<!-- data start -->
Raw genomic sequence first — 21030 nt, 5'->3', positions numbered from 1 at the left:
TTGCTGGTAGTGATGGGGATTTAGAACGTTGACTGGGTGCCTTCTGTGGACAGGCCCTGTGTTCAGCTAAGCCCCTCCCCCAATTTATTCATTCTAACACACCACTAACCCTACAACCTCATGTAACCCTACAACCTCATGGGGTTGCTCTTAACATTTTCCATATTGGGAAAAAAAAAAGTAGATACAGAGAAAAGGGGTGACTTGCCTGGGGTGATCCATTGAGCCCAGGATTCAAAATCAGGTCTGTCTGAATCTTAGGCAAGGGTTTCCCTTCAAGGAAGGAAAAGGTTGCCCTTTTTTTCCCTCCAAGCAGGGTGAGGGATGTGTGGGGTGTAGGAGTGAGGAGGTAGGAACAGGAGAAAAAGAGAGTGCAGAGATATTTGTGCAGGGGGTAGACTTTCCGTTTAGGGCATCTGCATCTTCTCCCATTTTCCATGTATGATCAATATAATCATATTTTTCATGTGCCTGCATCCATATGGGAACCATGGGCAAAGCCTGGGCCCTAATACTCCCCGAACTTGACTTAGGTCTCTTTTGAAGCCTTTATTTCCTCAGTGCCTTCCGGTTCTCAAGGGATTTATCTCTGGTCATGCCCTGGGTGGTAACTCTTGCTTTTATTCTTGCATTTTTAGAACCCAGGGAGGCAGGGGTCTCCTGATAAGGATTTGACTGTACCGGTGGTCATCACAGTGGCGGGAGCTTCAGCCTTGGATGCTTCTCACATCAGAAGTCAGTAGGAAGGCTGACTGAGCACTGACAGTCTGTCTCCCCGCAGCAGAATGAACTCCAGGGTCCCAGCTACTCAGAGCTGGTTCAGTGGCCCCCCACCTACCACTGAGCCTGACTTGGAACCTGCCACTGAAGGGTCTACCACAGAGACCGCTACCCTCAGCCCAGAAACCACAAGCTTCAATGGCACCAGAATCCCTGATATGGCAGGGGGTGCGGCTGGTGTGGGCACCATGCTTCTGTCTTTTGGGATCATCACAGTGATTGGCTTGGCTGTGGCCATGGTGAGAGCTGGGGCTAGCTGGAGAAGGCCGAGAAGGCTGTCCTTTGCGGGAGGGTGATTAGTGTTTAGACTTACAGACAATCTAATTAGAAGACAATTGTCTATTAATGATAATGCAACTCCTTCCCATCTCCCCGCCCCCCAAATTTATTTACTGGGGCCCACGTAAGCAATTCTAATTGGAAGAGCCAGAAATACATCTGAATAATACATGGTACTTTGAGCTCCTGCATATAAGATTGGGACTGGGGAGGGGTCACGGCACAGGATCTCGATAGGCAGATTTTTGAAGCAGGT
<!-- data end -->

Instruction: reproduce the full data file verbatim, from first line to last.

Raw genomic sequence first — 21030 nt, 5'->3', positions numbered from 1 at the left:
TTGCTGGTAGTGATGGGGATTTAGAACGTTGACTGGGTGCCTTCTGTGGACAGGCCCTGTGTTCAGCTAAGCCCCTCCCCCAATTTATTCATTCTAACACACCACTAACCCTACAACCTCATGTAACCCTACAACCTCATGGGGTTGCTCTTAACATTTTCCATATTGGGAAAAAAAAAAGTAGATACAGAGAAAAGGGGTGACTTGCCTGGGGTGATCCATTGAGCCCAGGATTCAAAATCAGGTCTGTCTGAATCTTAGGCAAGGGTTTCCCTTCAAGGAAGGAAAAGGTTGCCCTTTTTTTCCCTCCAAGCAGGGTGAGGGATGTGTGGGGTGTAGGAGTGAGGAGGTAGGAACAGGAGAAAAAGAGAGTGCAGAGATATTTGTGCAGGGGGTAGACTTTCCGTTTAGGGCATCTGCATCTTCTCCCATTTTCCATGTATGATCAATATAATCATATTTTTCATGTGCCTGCATCCATATGGGAACCATGGGCAAAGCCTGGGCCCTAATACTCCCCGAACTTGACTTAGGTCTCTTTTGAAGCCTTTATTTCCTCAGTGCCTTCCGGTTCTCAAGGGATTTATCTCTGGTCATGCCCTGGGTGGTAACTCTTGCTTTTATTCTTGCATTTTTAGAACCCAGGGAGGCAGGGGTCTCCTGATAAGGATTTGACTGTACCGGTGGTCATCACAGTGGCGGGAGCTTCAGCCTTGGATGCTTCTCACATCAGAAGTCAGTAGGAAGGCTGACTGAGCACTGACAGTCTGTCTCCCCGCAGCAGAATGAACTCCAGGGTCCCAGCTACTCAGAGCTGGTTCAGTGGCCCCCCACCTACCACTGAGCCTGACTTGGAACCTGCCACTGAAGGGTCTACCACAGAGACCGCTACCCTCAGCCCAGAAACCACAAGCTTCAATGGCACCAGAATCCCTGATATGGCAGGGGGTGCGGCTGGTGTGGGCACCATGCTTCTGTCTTTTGGGATCATCACAGTGATTGGCTTGGCTGTGGCCATGGTGAGAGCTGGGGCTAGCTGGAGAAGGCCGAGAAGGCTGTCCTTTGCGGGAGGGTGATTAGTGTTTAGACTTACAGACAATCTAATTAGAAGACAATTGTCTATTAATGATAATGCAACTCCTTCCCATCTCCCCGCCCCCCAAATTTATTTACTGGGGCCCACGTAAGCAATTCTAATTGGAAGAGCCAGAAATACATCTGAATAATACATGGTACTTTGAGCTCCTGCATATAAGATTGGGACTGGGGAGGGGTCACGGCACAGGATCTCGATAGGCAGATTTTTGAAGCAGGT